The Senior Software Engineer

I’ve been building websites professionally for about 10 years now, and for most of my career have focused on getting better at writing clear, valuable, maintainable code. In many of my roles, I’ve been the sole developer on a project, so that was the best I could do. But since joining Lessonly and working on a growing team, I’ve come to realize that there’s only so much a single developer can do, and that by empowering my team, I can produce better, more lasting work than I could just by putting my nose to the grindstone.

It was with this on my mind that I discovered David Bryant Copeland’s The Senior Software Engineer: 11 Practices of an Effective Technical Leader (thanks to @_swanson’s review of it). Copeland’s book is about being a technical leader, exactly the role I find myself aspiring to. What sets a technical leader apart from a novice engineer are their priorities. While the novice cares about building the best possible product—an important goal, to be sure—the technical leader takes a slightly wider view, focusing on the health of the team producing that product, and of the wider business context that allows that team to exist in the first place. In short, the novice focuses on building an artifact, while a technical leader focuses on producing value.

Now, that doesn’t mean technical leaders don’t write code. Copeland dismisses the myth that being a technical leader means trading the command line for an Excel spreadsheet and becomming—gasp!—a manager. On the contrary, technical leaders tend to get the most interesting and impactful problems to solve—but it’s true that being a technical leader means you’re no longer primarily concerned with writing code, but with delivering value to your team and company. In Copeland’s words:

This isn’t a book about being a middle manager of a software team. It’s a book about all the skills you never realized you needed to cultivate when writing code.

Never realized you needed” is key here. Being a technical leader isn’t a new job for a software engineer that we can either take or leave, it’s the same job once you realize it’s what you should have been focusing on all along. For me, it’s personal. I’ve come to realize that merely writing code—no matter how good the code—isn’t enough to produce great work as part of a team. What is needed is what Copeland covers in the rest of the book.

The Practices of an Effective Technical Leader

When listed out, these practices are somewhat obvious. The real value is in Copeland’s treatment of what they mean and how to enact them (so read the book!) But for future reference, they are:

  1. Focus on delivering results.
  2. Fix bugs efficiently and cleanly.
  3. Add features with ease.
  4. Deal with technical debt and slop.
  5. Play well with others.
  6. Make technical decisions.
  7. Bootstrap a greenfield system.
  8. Learn to write.
  9. Interview potential co-workers.
  10. Be responsive and productive.
  11. Lead a team.

A few of these came as surprises to me, especially “8. Learn to write.” But upon reflection, in my capacity as a software engineer I produce far more English—in emails, documentation, and discussions—than Ruby or Javascript, so of course it makes sense to improve that skill.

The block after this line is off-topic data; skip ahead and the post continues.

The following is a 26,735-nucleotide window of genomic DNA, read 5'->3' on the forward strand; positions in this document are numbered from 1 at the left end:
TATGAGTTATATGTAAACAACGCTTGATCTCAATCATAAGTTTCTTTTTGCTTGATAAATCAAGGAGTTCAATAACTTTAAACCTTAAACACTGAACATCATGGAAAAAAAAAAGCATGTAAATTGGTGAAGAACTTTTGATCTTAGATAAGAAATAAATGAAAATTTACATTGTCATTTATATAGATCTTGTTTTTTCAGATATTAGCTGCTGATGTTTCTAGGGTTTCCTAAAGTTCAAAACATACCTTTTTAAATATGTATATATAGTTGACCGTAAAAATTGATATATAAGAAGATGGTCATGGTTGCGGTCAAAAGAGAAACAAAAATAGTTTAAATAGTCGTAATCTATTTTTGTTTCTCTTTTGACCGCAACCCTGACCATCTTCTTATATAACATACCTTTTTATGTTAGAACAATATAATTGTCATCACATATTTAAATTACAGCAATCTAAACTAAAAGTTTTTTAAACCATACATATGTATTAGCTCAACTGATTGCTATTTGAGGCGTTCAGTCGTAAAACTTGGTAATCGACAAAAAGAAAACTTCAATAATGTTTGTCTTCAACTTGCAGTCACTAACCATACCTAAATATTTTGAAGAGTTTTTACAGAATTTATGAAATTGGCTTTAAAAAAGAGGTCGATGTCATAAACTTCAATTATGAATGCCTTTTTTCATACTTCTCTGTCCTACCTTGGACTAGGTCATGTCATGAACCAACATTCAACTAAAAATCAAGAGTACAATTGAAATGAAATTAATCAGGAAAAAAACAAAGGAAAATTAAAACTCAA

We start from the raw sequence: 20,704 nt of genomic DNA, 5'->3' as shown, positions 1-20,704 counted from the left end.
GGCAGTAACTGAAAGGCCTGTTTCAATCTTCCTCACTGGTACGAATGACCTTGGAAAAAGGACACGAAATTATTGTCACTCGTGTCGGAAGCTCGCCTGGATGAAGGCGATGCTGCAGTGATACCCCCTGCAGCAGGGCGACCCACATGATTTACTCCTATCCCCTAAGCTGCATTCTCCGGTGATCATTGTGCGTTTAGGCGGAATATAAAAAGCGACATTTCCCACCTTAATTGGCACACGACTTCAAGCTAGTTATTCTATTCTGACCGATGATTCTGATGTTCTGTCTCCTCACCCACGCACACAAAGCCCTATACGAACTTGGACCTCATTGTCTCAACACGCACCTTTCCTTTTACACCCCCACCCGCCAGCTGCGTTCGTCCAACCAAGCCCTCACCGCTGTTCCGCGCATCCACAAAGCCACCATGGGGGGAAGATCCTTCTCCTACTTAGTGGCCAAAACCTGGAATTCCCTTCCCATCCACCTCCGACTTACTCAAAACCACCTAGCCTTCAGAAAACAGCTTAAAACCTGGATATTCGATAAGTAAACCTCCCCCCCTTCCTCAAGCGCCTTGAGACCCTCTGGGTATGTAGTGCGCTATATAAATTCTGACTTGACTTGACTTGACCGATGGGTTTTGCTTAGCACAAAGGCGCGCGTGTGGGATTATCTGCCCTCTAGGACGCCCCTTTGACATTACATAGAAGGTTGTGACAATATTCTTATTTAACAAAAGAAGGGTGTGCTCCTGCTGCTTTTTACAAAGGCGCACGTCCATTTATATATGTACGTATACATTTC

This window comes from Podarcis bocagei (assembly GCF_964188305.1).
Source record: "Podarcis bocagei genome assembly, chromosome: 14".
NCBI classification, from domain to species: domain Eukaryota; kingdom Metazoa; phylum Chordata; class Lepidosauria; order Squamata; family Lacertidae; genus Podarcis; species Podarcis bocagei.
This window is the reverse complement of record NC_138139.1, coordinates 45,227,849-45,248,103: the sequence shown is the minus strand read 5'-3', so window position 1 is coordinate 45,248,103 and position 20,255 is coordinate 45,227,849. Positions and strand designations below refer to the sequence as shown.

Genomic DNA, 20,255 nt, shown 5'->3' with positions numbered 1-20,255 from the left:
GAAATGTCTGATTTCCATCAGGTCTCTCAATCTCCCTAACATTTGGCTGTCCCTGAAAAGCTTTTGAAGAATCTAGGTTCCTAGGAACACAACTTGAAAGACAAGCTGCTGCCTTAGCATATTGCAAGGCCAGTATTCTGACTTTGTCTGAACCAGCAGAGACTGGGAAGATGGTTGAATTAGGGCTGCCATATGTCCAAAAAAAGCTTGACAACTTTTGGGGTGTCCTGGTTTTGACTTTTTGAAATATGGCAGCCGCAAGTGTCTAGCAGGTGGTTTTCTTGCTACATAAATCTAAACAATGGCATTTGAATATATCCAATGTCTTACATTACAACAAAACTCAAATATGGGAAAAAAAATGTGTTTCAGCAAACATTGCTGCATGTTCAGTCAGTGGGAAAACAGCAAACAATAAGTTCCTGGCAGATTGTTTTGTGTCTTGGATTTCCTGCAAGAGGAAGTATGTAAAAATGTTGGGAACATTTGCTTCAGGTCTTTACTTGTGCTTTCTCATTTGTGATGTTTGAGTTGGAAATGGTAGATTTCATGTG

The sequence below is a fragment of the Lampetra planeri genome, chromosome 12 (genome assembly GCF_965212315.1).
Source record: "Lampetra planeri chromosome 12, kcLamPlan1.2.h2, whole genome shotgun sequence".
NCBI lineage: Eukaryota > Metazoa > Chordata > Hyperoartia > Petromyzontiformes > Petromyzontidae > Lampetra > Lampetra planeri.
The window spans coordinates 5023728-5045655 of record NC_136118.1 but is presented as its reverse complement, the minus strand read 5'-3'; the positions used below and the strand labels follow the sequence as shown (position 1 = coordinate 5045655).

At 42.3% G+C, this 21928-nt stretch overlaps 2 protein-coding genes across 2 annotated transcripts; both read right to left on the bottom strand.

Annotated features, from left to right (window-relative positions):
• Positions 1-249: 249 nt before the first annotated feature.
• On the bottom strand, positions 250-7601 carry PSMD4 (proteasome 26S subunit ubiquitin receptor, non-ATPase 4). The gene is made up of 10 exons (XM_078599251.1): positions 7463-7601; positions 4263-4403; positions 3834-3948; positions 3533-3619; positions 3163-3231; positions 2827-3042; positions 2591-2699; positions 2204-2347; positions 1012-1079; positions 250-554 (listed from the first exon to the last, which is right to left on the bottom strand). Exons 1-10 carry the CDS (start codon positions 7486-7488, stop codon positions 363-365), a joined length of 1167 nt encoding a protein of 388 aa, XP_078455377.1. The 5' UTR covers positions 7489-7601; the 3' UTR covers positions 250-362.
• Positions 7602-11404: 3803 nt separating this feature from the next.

Dealing With Reality

A major theme running through the book is that the technical leader knows how to deal with the reality outside the VM: with constraints, co-workers, and managers. Some key advice I’ll take away:

  • Keep promises to a minimum, but deliver everything you promise.
  • Provide realistic status updates, not after-the-fact excuses.
  • Being an expert means pushing back when you’re being asked to solve the wrong problem.
  • Treat requests to “work harder” as non-sequiters. You and your team are working as hard as possible. If you’re going to miss a deadline, that’s a fact. Promising to “try” to hit it anyway is a recipe for burnout and future disappointment.
  • On that note, don’t commit to hard deadlines—they ignore the vicissitudes of software development and what it means to do things that have never been done before. Very few deadlines must be met (and if they truly are hard, you should set a soft deadline weeks or months in advance). Instead, be clear to those asking for estimates that you can provide a rough one, and will follow up with regular, honest progress updates. Transparency trumps surprise disappointments every time.

Dealing With the Outside World

Another of Copeland’s points I appreciated was the importance of interactions with those outside the engineering team. I especially like the unofficial Service-Level Agreement he keeps with regard to email:

Given this, here’s my SLA for emails:

  • All email read once per hour during normal business hours.
  • Urgent emails (by my assessment of urgency) get a response within an hour.
  • All emails requiring a response get a response by the next business day.
  • If I cannot provide the requested information in one business day, I’ll respond with an estimate of when I can.
  • All information requested is provided within five business days.

This may seem like a lot of work, but it ultimately saves time. When someone emails with an request for info in the morning, by getting back to them within the hour that you’ll provide the info by end-of-day, it keeps them from potentially stopping by your desk that afternoon to “check in” on the status of their request, costing you time chatting and regaining focus after the interruption.

In sum, The Senior Software Engineer was one of those books I encountered at exactly the right time. At a time when the way I think about my job was changing anyway, I’m confident that Copeland’s book has pushed me in the right direction. If you find yourself starting to wonder whether there’s more to building software than writing code, you owe it to yourself and your team to read this.